There's no doubt this is being wise after the event but the practice of accommodating rugby match officials in the same hotel as one of the international sides they are refereeing is one that has to be stopped.

These are no longer innocent times. Rugby can't pretend that the old ways are suitable any more, given the extraordinary events of the last two weeks. If match officials are staying in the same hotel as one of the teams, it creates needlessly compromised situations.

Players, coaches and officials can be put in positions that open them to integrity risk, as happened ahead of the second Bledisloe fixture in Wellington. Referee Romain Poite and his assistants Jaco Peyper and Frederico Anselmi were staying at the same Wellington hotel as the All Blacks. At some point during the week, Peyper asked if he could speak with All Blacks coach Steve Hansen and his assistant, Mike Cron.

Peyper, who had been the referee in the first Bledisloe Cup test in Sydney, wanted to ask a few questions to better understand some of the techniques being used by the All Blacks. It's understood the meeting was impromptu - a case of Peyper seeing the All Blacks' management by chance and asking to chat.


It was a genuine request for improved, practical knowledge in the hope it would help be helpful in driving improved performance.

Hansen obliged, in the genuine belief that sharing information is a legitimate and important means of helping referees get a better handle on how the game is being played. This is how rugby is, how it works. It is collegial and driven by a dual code of international sides striving to win, yet being conscious that there is a secondary need to support the wider development of the game.

This is why it is relatively common for referees to stay in the same place as teams. World Rugby appoints referees for Rugby Championship games and then it is up to the host national union to accommodate them. Commercially, it usually makes sense to place the officials in with one of the teams as there is often a sharper deal to be had.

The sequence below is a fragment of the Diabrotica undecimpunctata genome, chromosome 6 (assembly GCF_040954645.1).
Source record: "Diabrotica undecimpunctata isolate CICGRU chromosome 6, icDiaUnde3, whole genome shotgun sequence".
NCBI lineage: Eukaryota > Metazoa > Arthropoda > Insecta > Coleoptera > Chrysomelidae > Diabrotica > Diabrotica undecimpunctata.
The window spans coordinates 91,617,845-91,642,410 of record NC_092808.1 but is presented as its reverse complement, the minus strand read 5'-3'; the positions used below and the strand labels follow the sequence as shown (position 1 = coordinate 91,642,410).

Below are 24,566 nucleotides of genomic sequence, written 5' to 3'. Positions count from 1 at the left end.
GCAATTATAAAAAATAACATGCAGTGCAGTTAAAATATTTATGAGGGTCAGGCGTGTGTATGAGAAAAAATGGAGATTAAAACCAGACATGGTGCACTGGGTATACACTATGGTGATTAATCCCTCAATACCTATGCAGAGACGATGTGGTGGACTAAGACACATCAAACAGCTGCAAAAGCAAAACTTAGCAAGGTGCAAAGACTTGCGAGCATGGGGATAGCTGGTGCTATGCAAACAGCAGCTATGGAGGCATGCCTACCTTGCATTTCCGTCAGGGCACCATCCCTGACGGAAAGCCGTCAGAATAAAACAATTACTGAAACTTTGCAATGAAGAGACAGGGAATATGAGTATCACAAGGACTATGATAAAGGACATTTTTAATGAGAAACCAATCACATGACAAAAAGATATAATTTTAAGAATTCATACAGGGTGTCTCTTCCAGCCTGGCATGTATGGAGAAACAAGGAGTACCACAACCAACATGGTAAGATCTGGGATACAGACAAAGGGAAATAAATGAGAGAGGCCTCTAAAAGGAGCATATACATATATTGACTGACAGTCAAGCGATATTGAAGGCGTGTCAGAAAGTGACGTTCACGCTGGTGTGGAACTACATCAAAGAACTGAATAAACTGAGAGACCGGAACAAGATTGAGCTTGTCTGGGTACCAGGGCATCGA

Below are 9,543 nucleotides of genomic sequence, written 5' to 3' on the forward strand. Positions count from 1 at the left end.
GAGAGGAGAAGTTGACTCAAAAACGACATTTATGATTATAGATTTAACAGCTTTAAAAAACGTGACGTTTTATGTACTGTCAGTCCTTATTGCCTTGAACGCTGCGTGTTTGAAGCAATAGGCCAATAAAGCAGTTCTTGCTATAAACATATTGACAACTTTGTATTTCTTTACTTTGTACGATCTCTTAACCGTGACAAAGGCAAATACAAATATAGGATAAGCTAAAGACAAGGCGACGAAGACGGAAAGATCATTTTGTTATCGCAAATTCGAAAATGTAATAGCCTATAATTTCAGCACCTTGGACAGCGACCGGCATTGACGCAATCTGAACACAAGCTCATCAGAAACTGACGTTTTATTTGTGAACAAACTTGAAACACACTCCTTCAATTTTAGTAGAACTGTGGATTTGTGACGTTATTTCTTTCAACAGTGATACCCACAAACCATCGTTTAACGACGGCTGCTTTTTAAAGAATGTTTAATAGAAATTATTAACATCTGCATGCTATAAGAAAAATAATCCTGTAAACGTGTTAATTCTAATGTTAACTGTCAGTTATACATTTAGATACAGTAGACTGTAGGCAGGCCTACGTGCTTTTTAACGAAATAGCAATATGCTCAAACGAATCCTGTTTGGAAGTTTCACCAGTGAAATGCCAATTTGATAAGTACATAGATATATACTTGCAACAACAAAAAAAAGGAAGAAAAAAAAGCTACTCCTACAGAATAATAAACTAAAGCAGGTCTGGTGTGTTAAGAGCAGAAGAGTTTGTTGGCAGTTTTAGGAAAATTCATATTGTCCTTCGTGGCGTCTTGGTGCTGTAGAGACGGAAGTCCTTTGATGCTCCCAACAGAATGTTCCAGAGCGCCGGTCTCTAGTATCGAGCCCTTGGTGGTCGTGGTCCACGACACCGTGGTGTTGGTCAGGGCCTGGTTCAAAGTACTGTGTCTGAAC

This has been acceptable and normal practice in the past, but is presumably now going to have to be reconsidered. The game can't have it both ways.

The police in Australia continue to investigate a major integrity breach following the discovery of a listening device in the All Blacks' team room. However well intentioned Hansen's meeting was with Peyper, it still opened them to accusations of breaking rules and, when it comes to integrity, perception is always a bigger danger than reality.

Best solution? Accommodate the referees somewhere the teams aren't. That way there can be no impromptu meetings. There won't be any friendly chit-chat between players and officials in the lift and the opportunity for random situations to be misinterpreted.

If an official wants to chat with a coach about a previous performance, then it would be best if it was made through a formal request and all the relevant governing body managers notified. Keep everything transparent and with clearly defined process.

Yes, it will make rugby feel colder, more clinical and bureaucratic - almost a bit sad that adults with a passion for their work can't easily sit down and share it.

But separation is the only way to protect everyone from damaging accusations that have the power to destroy reputations and credibility.